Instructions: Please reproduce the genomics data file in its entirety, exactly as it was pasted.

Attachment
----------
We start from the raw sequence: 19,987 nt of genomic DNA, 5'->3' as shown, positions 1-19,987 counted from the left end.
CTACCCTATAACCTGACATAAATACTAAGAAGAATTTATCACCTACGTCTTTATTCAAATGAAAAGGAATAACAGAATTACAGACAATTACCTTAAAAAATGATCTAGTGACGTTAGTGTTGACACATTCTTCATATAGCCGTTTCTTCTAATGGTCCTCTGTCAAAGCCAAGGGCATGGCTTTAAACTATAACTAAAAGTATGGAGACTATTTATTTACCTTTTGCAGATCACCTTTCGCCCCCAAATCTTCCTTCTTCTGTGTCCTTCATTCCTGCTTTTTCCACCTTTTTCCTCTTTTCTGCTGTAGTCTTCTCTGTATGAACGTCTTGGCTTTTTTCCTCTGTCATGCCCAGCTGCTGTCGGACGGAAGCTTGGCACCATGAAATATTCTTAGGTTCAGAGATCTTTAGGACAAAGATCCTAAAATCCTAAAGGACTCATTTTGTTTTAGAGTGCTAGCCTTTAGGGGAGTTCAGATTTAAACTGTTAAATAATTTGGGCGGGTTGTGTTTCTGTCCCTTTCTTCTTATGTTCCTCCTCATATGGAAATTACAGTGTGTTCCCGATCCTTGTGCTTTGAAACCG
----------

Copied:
We start from the raw sequence: 19,987 nt of genomic DNA, 5'->3' as shown, positions 1-19,987 counted from the left end.
CTACCCTATAACCTGACATAAATACTAAGAAGAATTTATCACCTACGTCTTTATTCAAATGAAAAGGAATAACAGAATTACAGACAATTACCTTAAAAAATGATCTAGTGACGTTAGTGTTGACACATTCTTCATATAGCCGTTTCTTCTAATGGTCCTCTGTCAAAGCCAAGGGCATGGCTTTAAACTATAACTAAAAGTATGGAGACTATTTATTTACCTTTTGCAGATCACCTTTCGCCCCCAAATCTTCCTTCTTCTGTGTCCTTCATTCCTGCTTTTTCCACCTTTTTCCTCTTTTCTGCTGTAGTCTTCTCTGTATGAACGTCTTGGCTTTTTTCCTCTGTCATGCCCAGCTGCTGTCGGACGGAAGCTTGGCACCATGAAATATTCTTAGGTTCAGAGATCTTTAGGACAAAGATCCTAAAATCCTAAAGGACTCATTTTGTTTTAGAGTGCTAGCCTTTAGGGGAGTTCAGATTTAAACTGTTAAATAATTTGGGCGGGTTGTGTTTCTGTCCCTTTCTTCTTATGTTCCTCCTCATATGGAAATTACAGTGTGTTCCCGATCCTTGTGCTTTGAAACCG